Re: [xsl] Wishes for XSL revisions ...

Subject: Re: [xsl] Wishes for XSL revisions ...
From: Mark Nahabedian <naha@xxxxxxxxxx>
Date: Thu, 27 Dec 2001 10:47:22 -0500
Trevor Nash writes:
 > Gunther,
 > On Wed, 26 Dec 2001 21:58:33 -0500, you wrote:
 > >- Why should any qname have to be hard-coded?
 > >
 > You should remember that XSLT is designed to be compilable, so you
 > should compare it with C or Java rather than Javascript for example.
 > These things make more work for the language implementor, and make it
 > near impossible to invent good optimisations.  These things might make
 > the language easier to use, but you would pay through transformations
 > taking longer to run.  Programs with names constructed at run time are
 > also much harder to maintain and less likely to be robust.

Having maintained such programs (mostly written in Lisp) I'd say that
such programs, when well written, are only slightly harder to
maintain.  The difficulty comes from trying to determine the call tree
from static code.  The points where the call target is determined
dynamically, and the possible call targets for that site, can be
identified by the programmer without difficulty.  It is only automatic
tools that try to determine the call tree from the source code that
are confused by this.

Having the ability to pass first class functions around (or at least
their names) greatly simplifies the programming task by facilitating
code reuse, as the postings about generic templates will attest.  Less
code ultimately leads to less debugging and better maintainability.

 > Another aim of the original lnguage was to make it possible to write
 > an incremental processor, i.e. one that could see a change to the
 > input tree and make the corresponding change to the output tree
 > without reprocessing the whole thing.  All of your complaints could be
 > explained by that.
 > I have written a lot of complex XSLT, and have never been stopped yet
 > from doing anything I needed to do through lack of these facilities:
 > there are other ways to do the same thing.  For example, look in the
 > archive for this list for 'generic templates'.

I find the generic template code somewhat opaque.  It's non-intuitive
to use an artificially contrived element for match template selection.
It is more intuitive to dispatch on a template name.  I think that the
care that is necessary in keeping a separate namespace for such
element names also exposes the difficulty of exploiting this

>From what I've read of his postings, I believe that Dimitre Novatchev,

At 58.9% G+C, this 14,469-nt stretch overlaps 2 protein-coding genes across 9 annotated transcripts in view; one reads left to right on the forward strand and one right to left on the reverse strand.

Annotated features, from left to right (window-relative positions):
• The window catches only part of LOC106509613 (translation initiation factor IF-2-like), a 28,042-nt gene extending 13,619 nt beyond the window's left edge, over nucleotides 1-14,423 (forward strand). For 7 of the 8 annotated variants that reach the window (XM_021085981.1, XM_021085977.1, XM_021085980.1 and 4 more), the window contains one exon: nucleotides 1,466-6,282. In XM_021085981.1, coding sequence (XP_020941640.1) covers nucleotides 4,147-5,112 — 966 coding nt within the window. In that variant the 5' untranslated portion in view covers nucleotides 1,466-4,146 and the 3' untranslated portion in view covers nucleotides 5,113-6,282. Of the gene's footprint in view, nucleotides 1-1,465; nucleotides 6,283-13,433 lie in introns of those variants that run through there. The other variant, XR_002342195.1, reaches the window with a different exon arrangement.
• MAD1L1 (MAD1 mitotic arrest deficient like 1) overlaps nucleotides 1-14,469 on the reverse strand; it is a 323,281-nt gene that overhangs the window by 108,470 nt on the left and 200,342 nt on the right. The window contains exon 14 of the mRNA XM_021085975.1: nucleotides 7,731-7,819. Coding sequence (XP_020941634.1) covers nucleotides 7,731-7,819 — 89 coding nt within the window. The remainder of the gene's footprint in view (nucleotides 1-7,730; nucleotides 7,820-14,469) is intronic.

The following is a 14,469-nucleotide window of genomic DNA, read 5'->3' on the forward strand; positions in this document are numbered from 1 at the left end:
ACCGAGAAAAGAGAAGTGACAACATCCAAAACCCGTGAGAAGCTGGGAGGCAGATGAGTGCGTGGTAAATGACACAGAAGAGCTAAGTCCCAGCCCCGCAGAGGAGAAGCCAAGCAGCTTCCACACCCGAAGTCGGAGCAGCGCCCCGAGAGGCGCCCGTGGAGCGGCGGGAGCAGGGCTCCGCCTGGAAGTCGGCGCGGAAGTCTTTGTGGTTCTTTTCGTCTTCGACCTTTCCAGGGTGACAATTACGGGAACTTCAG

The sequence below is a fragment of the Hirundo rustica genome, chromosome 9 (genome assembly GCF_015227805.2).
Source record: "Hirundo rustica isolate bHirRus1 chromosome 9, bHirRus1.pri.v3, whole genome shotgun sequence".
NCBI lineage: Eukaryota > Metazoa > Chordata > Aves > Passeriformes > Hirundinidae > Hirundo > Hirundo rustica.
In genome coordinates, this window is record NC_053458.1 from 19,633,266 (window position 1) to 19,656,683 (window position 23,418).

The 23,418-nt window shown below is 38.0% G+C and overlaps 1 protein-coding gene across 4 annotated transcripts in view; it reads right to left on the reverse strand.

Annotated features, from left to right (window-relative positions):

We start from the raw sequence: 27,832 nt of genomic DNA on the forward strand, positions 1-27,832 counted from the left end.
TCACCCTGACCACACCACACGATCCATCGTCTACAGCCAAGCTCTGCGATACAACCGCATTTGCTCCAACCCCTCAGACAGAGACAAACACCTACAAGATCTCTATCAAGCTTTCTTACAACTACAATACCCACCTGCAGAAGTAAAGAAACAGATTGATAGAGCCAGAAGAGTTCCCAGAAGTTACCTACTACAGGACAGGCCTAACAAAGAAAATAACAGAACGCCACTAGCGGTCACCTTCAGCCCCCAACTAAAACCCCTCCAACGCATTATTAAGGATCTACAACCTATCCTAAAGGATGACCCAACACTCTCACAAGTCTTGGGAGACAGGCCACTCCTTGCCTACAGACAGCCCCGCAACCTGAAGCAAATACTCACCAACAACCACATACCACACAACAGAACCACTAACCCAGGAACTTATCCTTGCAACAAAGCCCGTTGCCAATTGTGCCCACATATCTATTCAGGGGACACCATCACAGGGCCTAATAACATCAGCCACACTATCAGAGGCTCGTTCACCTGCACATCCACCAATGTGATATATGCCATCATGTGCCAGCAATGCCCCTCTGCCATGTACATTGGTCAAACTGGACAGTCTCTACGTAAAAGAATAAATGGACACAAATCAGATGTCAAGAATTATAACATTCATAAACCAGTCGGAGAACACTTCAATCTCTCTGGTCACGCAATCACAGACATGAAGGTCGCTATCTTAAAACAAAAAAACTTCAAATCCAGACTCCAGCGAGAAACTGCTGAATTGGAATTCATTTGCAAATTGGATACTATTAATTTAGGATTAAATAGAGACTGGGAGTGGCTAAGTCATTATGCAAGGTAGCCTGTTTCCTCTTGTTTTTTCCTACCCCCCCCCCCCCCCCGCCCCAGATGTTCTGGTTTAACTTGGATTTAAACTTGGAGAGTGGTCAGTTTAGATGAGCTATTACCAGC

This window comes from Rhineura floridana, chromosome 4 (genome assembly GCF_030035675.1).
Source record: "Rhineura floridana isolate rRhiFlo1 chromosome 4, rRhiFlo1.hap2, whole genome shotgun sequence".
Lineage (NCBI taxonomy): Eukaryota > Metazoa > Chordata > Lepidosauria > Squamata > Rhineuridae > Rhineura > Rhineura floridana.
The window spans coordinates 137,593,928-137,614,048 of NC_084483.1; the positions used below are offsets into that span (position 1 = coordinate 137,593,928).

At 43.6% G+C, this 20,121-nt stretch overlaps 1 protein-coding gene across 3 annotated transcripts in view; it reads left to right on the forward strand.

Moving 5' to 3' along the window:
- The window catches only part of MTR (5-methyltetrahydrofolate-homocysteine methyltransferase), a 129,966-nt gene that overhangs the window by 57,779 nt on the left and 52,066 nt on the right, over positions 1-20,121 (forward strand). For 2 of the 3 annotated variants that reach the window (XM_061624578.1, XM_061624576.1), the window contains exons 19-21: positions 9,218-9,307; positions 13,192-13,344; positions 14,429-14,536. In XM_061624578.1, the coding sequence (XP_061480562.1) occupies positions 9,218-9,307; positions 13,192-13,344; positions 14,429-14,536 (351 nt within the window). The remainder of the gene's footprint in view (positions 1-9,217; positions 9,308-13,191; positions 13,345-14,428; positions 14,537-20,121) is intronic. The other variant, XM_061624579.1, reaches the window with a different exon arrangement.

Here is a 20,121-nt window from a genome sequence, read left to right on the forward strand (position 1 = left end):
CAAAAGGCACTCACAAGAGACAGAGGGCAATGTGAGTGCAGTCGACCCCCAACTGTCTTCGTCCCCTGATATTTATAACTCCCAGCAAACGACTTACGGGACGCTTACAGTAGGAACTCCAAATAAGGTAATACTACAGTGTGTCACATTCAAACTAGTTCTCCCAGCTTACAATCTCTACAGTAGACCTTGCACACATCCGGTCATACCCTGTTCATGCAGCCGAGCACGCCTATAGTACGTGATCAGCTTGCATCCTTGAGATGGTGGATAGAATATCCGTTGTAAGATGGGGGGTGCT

who seems to be the inspiration behind generic templates and their
leading proponent/spokesperson, would prefer to pass template names
around and that the generic templates technique only uses contrived
elements rather than template names because that is the only value at
a call site that can be controlled dynamically.  Dimitre, am I
understanding you correctly?

 > 1. It is still difficult to implement a pure functional language
 > efficiently: some things are going to be slow however good the
 > compiler is.  If you make it too difficult you end up with a great
 > language but few or no compilers (Eiffel went that way).

One typically only incurs the cost of such dynamic calls when one
employs them.  One does not incur an additional cost for all
statically determined calls as well.

 > 2. The target audience for XSLT is not computer scientists or even
 > programmers, but Web designers.  [[I do not intend any insult to Web
 > designers here - I am just recognising that different people with
 > different backgrounds with have varying difficulty assimilating new
 > ideas]]  There seems to have been a view that these folk might have
 > trouble with a too-pure functional language.  
 > I'm not sure that was right - looking at the questions on this list it
 > seems to be the programmers who are most easily confused.  Top of the
 > list seems to be variables whose value cannot be changed and for loops
 > which aren't.

I regret that my opinion of the abilities of web designers is
determined by a single data point.  I was programming the back-end for
a page that required a hierarchy of radio button groups.  The leaf
radio button groups had two choices: whether to "include" (I won't
go into what that meant for this application) the corresponding item
or not.  The parents had similar buttons which could be used to
group-select all of their children.  A "senior" web designer, with
the development of a significant web site behind him, wrote me some
client-side JavaScript to maintain the radio button consistency.  It
didn't work.  I didn't know any JavaScript but wound up rewriting his
code from scratch to yeild a working result.  This wasn't hard because
I had training and experience as a programmer.

I don't feel that this experience allows me to comment about web
designers in general. I do believe that this particular highly
regarded senior web designer, though he would be able to use XSLT to
rearrange data (shuffling table columns around, etc.), would not be
able to apply XSLT to perform any significant data reductions.

Should choral music scores be confined to a single octave because we
don;t all have the range to sing soprano?

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